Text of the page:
Admirable in many of the usual B&W ways, but the 686s’ lack of agility and dominant bass mean there are better ways to spend your moneyWrite your own review
- Quality of build and finish
- good looks
- rich, cosseting sound
- Overstuffed bass means tempos plod
- safety-first approach isn’t the most thrilling
Even where B&W loudspeakers are concerned, it seems that appearances can sometimes be deceptive.
Take these 686 standmounters, for instance. If they sounded as similar to the company's multi-Award-winning 685 boxes as they look, they'd be offering the sternest of challenges to Award-winners and contenders alike.
Instead, they finish with a three-star verdict – that's down a star since we last listened to them back in April this year.
There's nothing in the quality of build or finish to suggest the 686s can't live up to the high standards B&W sets itself. These are tidy-looking boxes, neatly finished and tactile – they look and feel as though they're from the next class up when you put them next to Dali's Award-winning Lektor 1s.
If the battle was won and lost on the retailer's shelf, this Group Test would be a much closer contest.
And, initially, our sonic impressions are just as favourable. Playing The Auteurs' Lenny Valentino, the 686s (which, as a glance at the technical specification shows, are by no means the biggest boxes in the test) generate an unlikely amount of low-frequency extension and presence.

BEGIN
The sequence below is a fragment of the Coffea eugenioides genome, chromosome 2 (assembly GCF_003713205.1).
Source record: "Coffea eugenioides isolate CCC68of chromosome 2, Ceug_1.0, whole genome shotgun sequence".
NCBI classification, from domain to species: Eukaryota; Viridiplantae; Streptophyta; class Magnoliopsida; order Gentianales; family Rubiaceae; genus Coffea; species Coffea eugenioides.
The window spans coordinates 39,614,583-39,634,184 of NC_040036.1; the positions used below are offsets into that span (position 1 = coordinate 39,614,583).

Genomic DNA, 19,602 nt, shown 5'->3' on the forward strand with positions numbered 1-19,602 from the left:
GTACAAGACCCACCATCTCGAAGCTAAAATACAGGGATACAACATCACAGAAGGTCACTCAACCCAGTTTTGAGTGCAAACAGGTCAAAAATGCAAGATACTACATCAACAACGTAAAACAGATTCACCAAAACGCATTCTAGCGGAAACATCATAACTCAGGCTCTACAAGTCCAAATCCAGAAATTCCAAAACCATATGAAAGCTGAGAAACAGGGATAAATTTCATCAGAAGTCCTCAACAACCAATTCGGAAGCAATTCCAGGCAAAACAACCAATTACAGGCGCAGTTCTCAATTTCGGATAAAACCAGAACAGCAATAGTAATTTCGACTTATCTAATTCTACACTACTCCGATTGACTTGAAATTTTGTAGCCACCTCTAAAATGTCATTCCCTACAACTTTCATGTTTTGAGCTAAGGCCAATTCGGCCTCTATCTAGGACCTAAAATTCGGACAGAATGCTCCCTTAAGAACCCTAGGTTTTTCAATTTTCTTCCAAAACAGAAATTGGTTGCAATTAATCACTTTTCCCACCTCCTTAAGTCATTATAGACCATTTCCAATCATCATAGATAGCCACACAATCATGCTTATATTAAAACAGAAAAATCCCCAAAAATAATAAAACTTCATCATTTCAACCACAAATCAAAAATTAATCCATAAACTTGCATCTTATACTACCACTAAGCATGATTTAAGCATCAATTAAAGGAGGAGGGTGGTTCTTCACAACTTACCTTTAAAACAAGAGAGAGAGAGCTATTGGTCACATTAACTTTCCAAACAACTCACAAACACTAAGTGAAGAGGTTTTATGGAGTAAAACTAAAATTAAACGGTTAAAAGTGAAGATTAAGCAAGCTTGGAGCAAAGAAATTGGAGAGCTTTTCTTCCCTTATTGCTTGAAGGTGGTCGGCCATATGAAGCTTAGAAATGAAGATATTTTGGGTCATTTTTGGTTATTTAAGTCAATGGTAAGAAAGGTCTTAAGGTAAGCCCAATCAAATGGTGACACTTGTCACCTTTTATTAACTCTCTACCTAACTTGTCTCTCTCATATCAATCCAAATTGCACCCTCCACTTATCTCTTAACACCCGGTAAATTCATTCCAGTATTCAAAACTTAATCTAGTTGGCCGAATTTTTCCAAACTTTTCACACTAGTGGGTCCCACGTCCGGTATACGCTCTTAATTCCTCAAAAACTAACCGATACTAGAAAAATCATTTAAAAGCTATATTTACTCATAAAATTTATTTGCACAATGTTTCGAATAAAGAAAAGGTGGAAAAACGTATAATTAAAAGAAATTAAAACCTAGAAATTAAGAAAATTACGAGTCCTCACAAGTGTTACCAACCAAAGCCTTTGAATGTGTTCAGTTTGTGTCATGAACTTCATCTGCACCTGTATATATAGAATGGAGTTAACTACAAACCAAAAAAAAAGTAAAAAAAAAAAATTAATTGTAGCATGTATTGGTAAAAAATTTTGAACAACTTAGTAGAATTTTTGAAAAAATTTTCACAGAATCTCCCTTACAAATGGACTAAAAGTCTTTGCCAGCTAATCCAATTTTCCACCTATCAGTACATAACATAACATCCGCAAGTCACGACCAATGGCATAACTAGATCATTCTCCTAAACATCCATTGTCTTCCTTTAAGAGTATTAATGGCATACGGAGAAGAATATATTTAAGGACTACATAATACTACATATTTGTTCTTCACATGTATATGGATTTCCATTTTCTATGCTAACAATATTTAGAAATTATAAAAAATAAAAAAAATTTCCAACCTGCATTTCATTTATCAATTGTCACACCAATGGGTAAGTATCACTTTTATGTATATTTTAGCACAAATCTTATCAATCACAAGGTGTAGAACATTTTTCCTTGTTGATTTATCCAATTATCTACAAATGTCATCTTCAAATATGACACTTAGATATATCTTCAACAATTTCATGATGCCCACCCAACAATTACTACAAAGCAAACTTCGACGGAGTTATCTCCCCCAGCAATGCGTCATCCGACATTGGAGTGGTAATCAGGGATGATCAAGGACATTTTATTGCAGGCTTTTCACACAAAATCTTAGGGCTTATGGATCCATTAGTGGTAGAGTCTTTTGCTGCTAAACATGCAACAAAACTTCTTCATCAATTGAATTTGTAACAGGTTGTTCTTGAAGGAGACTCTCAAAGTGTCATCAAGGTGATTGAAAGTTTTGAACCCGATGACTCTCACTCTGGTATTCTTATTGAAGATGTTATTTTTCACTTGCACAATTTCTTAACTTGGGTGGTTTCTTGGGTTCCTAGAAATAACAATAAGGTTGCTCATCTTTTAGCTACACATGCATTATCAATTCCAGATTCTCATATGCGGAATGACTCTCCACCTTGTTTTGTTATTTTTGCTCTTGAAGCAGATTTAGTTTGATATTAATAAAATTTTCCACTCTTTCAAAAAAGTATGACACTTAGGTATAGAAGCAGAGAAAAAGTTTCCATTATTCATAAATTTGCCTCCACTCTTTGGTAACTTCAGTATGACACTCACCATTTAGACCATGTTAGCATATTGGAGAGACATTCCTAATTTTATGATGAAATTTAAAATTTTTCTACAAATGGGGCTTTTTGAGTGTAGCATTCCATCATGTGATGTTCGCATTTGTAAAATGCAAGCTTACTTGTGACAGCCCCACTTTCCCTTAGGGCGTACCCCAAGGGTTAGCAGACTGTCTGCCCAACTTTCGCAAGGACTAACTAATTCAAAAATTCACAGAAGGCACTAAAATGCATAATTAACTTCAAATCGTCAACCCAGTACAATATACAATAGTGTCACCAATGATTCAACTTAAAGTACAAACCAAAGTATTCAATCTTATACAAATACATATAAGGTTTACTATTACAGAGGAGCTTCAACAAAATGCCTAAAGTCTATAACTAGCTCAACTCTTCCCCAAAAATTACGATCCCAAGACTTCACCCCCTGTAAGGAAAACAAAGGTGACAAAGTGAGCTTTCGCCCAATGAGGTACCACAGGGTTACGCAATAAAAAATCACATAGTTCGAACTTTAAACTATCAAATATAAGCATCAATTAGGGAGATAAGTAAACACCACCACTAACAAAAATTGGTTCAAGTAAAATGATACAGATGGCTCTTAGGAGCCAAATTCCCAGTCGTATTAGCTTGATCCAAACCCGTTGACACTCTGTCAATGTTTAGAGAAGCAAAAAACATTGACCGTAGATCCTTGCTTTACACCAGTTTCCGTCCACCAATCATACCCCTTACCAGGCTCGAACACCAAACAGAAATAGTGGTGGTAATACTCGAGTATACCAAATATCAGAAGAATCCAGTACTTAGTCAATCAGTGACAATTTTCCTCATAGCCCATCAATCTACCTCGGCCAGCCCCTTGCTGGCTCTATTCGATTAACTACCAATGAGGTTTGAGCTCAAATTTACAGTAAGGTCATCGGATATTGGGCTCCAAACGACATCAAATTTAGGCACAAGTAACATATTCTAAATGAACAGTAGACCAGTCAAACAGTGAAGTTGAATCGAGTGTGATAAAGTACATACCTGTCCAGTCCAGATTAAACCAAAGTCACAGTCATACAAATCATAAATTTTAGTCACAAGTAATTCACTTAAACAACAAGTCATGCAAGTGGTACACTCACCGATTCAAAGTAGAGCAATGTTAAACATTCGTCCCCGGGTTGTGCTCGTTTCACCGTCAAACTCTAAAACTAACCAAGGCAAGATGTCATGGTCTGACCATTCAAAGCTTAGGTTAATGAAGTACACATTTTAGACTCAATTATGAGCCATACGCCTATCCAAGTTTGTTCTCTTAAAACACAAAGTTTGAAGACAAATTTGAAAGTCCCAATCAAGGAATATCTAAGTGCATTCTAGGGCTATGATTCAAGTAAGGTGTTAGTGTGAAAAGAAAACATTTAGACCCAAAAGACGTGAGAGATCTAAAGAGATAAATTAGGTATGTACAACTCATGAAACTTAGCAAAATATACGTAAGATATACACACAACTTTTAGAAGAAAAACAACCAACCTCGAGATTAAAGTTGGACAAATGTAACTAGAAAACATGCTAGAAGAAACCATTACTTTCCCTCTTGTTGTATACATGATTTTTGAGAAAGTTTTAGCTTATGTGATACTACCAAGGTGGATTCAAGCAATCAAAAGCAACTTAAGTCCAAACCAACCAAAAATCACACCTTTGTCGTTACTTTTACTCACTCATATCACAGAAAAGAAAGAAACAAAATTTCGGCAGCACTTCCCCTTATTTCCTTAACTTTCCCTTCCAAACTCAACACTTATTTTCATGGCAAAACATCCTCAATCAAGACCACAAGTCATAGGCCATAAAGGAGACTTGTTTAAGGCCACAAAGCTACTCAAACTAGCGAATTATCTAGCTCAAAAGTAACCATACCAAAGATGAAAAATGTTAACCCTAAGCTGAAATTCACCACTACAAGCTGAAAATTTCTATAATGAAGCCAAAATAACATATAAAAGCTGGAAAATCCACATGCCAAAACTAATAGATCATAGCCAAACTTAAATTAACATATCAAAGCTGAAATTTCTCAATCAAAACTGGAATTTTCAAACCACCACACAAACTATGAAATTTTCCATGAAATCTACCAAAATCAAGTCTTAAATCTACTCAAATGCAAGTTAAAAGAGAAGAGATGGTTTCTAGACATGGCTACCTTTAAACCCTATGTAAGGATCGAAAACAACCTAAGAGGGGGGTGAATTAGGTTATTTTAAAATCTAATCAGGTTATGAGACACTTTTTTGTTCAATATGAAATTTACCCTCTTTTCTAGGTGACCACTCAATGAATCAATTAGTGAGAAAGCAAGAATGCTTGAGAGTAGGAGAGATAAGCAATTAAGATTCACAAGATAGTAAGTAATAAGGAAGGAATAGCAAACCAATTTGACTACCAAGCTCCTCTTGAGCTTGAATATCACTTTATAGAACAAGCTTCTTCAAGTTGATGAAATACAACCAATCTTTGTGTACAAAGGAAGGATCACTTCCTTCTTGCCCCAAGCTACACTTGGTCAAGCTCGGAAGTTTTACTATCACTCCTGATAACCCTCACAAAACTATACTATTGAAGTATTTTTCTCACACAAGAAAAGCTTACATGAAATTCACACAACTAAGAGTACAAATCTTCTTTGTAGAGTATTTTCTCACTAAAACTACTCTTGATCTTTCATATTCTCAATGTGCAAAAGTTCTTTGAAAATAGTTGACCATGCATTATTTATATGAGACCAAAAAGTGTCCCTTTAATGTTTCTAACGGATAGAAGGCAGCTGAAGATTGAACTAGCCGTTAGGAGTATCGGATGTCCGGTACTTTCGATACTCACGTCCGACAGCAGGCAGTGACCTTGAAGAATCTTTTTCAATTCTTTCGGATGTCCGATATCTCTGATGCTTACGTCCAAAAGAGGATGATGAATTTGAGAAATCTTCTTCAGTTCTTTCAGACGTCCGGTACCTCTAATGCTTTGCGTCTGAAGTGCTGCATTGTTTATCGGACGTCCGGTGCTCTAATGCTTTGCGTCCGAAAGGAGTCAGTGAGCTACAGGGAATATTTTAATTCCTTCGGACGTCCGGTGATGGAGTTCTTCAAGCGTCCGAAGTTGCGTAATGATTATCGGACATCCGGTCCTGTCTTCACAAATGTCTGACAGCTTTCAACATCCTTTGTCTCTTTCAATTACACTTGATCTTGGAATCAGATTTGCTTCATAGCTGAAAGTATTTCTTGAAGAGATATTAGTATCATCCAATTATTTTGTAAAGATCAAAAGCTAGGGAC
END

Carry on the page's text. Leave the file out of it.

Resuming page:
There's the sort of authority and outright scale of presentation on offer that's quite at odds with their modest cabinet dimensions, too, as well as smooth, sweet treble sounds and winningly natural midrange tonality.
Big bass from a small box
Like a mouthful of high cocoa-content chocolate, though, the B&Ws' slightly rich overall sonic signature becomes cloying before too long.
Alexander ‘Skip' Spence's Broken Heart suffers from the 686s' gibbous low-end – while we admire the clever engineering that liberates this much bass from such a teeny cabinet, we'd definitely trade some of the prodigious extension for greater grip and control, as well as a bit more excitement.
Blocking the rear-firing reflex ports with the supplied bungs brings a little more discipline, but at the same time congests the low mid-range – voices once sweet become a little less detailed and expressive.
In some categories, a performance such as this would be ample to secure a four-star verdict. Not around here, though; the competition is feral, the standard giddily high.
Don't let the 686s familial familiarity blind you to the facts: you can buy better budget boxes than these B&Ws